Monday, July 7, 2014

Why Religious Fanatics Hate Football

It has now become a sad story. Every four years, FIFA World Cup is held somewhere in the world. In recent years, some fanatic group has found the opportunity to ban watching the world cup on television, or worse still, attack the people who watch the matches.Sports in general were banned in certain regions under the control of fanatic groups. Taliban banned sports in Afghanistan. The Islamic Courts Union, the forerunner of Al-Shabab in Somalia, banned watching football matches some years back. Then in 2010, football fans watching the world cup were attacked in Uganda. Two bomb attacks by the Al-Shabab cold bloodedly murdered 74 people.

Now a repeat of those events is taking place once again. Al Shabab claimed responsibility to an attack on football fans in Kenya several weeks back which killed 48 people. Meanwhile the Nigerian group Boko Haram claimed the lives of some more football fans. An attack on a group of football fans was reported from Nigeria in late May too.

Terror attacks and banning sports are not the same thing. Terrorists take the opportunity to attack any large gathering of people so that they can cause maximum damage. Of course, the attacks on people that watch football games will dissuade them from watching matches at large gatherings. People are joining such places not only to meet friends. In some countries, they come also because they do not have televisions at home to watch matches.

However, the banning of sports including football has been enforced by certain groups citing religious reasons. They have also banned other facets of materialistic, modern lives, such as social media, television and Western clothing. One main reason for this strict enforcement of rules is to keep their hold on the people they rule over. It’s a matter of control.

However, in the case of football and other team sports, there is another reason. One country which can show that reason is Bosnia and Herzegovina.

Bosnia and Herzegovina is essentially a divided country. In the wake of the breakup of Former Yugoslavia, the country was engulfed in a brutal war, which only ended in 1995. The war saw former neighbors, Serbs, Bosniaks and Croats, at each others' throats. The eventual establishment of peace did not however help heal the wounds at once. Football helped a lot in this. Sometimes, football was the only source of unity in a divided country.

Bosnia’s rise to international fame in football is phenomenal, despite the fact that it had a rich tradition in the game before 1992 as part of Yugoslavia. Today they have some star players any club would like to have in their lineup. Except a handful of players, all footballers in the national squad now play for foreign clubs. They include Edin Dzeko, who is their main striker. He has been a star in the English Premier League, playing for Manchester City.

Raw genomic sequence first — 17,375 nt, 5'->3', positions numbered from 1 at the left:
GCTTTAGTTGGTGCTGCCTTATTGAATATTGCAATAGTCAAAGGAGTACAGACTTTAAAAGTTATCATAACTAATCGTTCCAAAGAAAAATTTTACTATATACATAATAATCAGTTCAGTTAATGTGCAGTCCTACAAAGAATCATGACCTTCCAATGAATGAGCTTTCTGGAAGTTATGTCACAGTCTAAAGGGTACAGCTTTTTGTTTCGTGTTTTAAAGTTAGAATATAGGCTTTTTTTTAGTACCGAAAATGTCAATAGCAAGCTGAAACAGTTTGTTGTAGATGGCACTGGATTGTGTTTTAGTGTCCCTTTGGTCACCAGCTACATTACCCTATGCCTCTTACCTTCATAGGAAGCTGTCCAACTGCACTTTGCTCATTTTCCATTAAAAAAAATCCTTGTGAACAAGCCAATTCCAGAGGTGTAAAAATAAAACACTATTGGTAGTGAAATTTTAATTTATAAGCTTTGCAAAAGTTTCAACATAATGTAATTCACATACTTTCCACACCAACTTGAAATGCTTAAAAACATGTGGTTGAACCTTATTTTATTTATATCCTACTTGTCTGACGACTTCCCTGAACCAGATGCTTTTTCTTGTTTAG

Edin Dzeko

Dzeko, a Bosniak, was just six when the war broke out. “They were hard years. There wasn’t much to eat. I was afraid. We always had to hide when shots were fired and bombs were falling. My house was destroyed, so we went to live with my grandparents. The whole family, maybe 15 people, staying in an apartment of about 35 square metres” he would later recall in an interview with The Independent in the UK.

Qualification for Brazil 2014 FIFA World Cup is the zenith of Bosnia and Herzegovina's international football history as an independent nation. The team did not progress from the preliminary round. However, to a country still living with the scars of war, even this is a great achievement.

Afghanistan has been another exceptional case in international arena. The national cricket team has been extraordinary, to say the least. So has been the football team. Team sports such as these are uniting factors. It has given an avenue of escape from destruction, and a sense achievement as well as national pride to the Afghans.

In both Bosnia and Afghanistan, sports have proved to be a uniting factor when almost everything else failed. Football takes a special place in such societies as it is a game of poor people as well. It is a great agent of social mobility too. To various fanatic groups, such unity and hope is a debilitating factor. They strive to annihilate current systems and impose their own. Sports are challenges to their aspirations. Therefore, it is no wonder that fanatics hate sports, such as football. Its not just about religion. Its about power.

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